Matthew 2:1-2 “After Jesus was born in Bethlehem in Judea, during the time of King Herod, Magi from the east came to Jerusalem and asked, ‘Where is the one who has been born King of the Jews? We saw his star in the east and have come to worship him.’”
We could spend a long time discussing s what this star really was. It has become one of the chief symbols of Christmas. Some believe God made use of a natural occurrence in the sky: a comet, a supernova, or a conjunction of the planets Saturn and Jupiter in 7 B.C. Some believe the description of the star’s movement so defies anything we see in the heavens that God must have provided some other kind of light in the sky miraculously. I strongly lean that way myself. But even if we were able to settle the debate definitively, what would we do with the information?
This much we can say without debate: God was at work behind the things the wise men saw and experienced. He was even using it to guide them in a certain direction. But the things they saw and experienced in life could only get them so far. They could not lead them all the way to Christ. For that they needed something more.
It is the same for us. The last two times my family and I moved, we looked at lots of houses. Neither time did we get the house that was our first choice. I’m not saying that what we got was worse. In each case it was far better. But why? Why didn’t we get the home we wanted first? We have a sense that God is guiding these kinds of things. When my friend had her car break down several years ago, she ended up in a car dealership sitting next to a member of my congregation in Dallas. When her car broke down, she could not have known God would use it to get her back into church. But just meeting the man from our church didn’t bring her back to Jesus all by itself.
My point is this: We trust that God is guiding and directing the story of our lives. The things we see and experience come from him. Sometimes we have an idea of where he is leading. But we are never certain what he is doing based on experience alone. We can’t fill in all the blanks. By itself, “Life” never leads us all the way to Christ.
None of us would be worshiping Jesus as our King if it weren’t for our true guide: “When King Herod heard this he was disturbed, and all Jerusalem with him. When he had called together all the people’s chief priests and teachers of the law, he asked them where the Christ was to be born. ‘In Bethlehem in Judea,’ they replied, ‘for this is what the prophet has written: But you Bethlehem, in the land of Judah, are by no means least among the rulers of Judah; for out of you will come a ruler who will be the shepherd of my people Israel.’”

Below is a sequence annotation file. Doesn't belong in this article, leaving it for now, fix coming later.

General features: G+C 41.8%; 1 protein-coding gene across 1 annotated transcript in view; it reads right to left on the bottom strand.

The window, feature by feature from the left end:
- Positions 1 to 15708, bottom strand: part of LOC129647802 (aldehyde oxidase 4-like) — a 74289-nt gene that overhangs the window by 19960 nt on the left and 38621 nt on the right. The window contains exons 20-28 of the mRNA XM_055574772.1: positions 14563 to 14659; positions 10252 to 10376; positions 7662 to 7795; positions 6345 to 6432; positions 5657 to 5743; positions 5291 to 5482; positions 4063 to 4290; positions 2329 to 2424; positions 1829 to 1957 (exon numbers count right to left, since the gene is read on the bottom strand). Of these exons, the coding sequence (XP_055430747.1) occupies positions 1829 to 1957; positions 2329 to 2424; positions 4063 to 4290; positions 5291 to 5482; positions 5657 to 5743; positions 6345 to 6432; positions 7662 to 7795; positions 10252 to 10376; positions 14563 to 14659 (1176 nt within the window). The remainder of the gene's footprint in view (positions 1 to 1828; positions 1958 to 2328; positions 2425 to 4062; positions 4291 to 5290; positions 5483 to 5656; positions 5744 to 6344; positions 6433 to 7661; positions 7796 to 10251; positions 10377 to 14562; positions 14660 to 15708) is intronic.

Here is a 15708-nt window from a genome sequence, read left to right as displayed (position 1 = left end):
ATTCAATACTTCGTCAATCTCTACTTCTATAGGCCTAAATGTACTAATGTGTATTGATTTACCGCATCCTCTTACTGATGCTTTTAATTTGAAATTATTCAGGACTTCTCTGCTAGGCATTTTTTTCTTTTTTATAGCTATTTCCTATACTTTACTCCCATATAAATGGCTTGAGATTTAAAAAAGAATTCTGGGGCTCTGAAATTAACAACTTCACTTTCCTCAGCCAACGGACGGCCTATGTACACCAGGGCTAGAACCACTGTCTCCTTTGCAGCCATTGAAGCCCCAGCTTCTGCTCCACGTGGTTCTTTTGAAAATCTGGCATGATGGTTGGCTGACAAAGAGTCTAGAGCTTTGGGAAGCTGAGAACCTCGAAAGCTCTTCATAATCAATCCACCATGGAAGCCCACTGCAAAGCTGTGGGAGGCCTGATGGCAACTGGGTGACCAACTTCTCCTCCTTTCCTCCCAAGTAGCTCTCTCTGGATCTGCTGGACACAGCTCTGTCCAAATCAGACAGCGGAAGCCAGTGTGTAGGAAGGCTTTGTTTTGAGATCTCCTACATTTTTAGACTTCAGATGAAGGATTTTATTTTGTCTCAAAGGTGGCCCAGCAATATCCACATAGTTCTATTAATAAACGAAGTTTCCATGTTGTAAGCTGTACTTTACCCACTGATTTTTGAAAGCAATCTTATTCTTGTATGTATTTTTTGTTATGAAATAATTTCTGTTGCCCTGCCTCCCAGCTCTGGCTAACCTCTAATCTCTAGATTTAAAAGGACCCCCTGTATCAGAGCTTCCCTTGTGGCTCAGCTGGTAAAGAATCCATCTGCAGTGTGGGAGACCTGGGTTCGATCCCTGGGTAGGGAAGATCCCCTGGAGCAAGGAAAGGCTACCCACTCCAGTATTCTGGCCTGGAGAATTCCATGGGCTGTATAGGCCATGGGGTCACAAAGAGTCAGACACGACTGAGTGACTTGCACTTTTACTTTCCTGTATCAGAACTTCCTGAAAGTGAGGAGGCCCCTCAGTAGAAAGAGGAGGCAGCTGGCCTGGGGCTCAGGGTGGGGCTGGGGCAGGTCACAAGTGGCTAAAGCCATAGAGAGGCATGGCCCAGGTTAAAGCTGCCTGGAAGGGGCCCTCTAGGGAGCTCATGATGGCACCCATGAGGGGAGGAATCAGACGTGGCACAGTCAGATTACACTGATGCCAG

The star could tell the Magi a king had been born among the Jews. God’s own word, revealed through the prophet Micah, could tell them who and what he was, and where he would be born. The prophecy promises a King from Bethlehem, a good ruler who would take care of God’s people like a Good Shepherd. A Shepherd doesn’t just rule the sheep and tell them what to do. He takes care of them. He feeds them. He even lays his life down to protect them. A little further into the prophecy than Matthew takes us, we learn that this King, has origins before time. In other words, he is no ordinary human being. He is timeless. He is your God.
Micah’s words, then, guide the Magi to know the King himself. God’s Word is still the true guide leading us to Jesus. The Apostle Paul once wrote, “Do not say in your heart, ‘Who will ascend into heaven?’ (That is, to bring Christ down) or ‘Who will descend into the deep?’ (That is, to bring Christ up from the dead). But what does it say? ‘The word is near you; it is in your mouth and in your heart,’ that is, the word of faith we are proclaiming.” Do you want to find Jesus? You don’t have to haul him out of heaven or dig up his grave (you know that’s empty anyway). Just listen to the Word of God that is preached to you, because that’s where Jesus still promises to be found.
And what do we find when we come looking? He is more than an interesting historical character to study. He provides more than wholesome entertainment to distract. Finding him isn’t primarily about finding healing or inspiration, or saving our marriage, or getting control of our drinking problem, though he can do all those things for us, too.
But when God’s word is our guide we find the one who forgives our sins, who came to save us from sin and death. That is why we also come to worship him.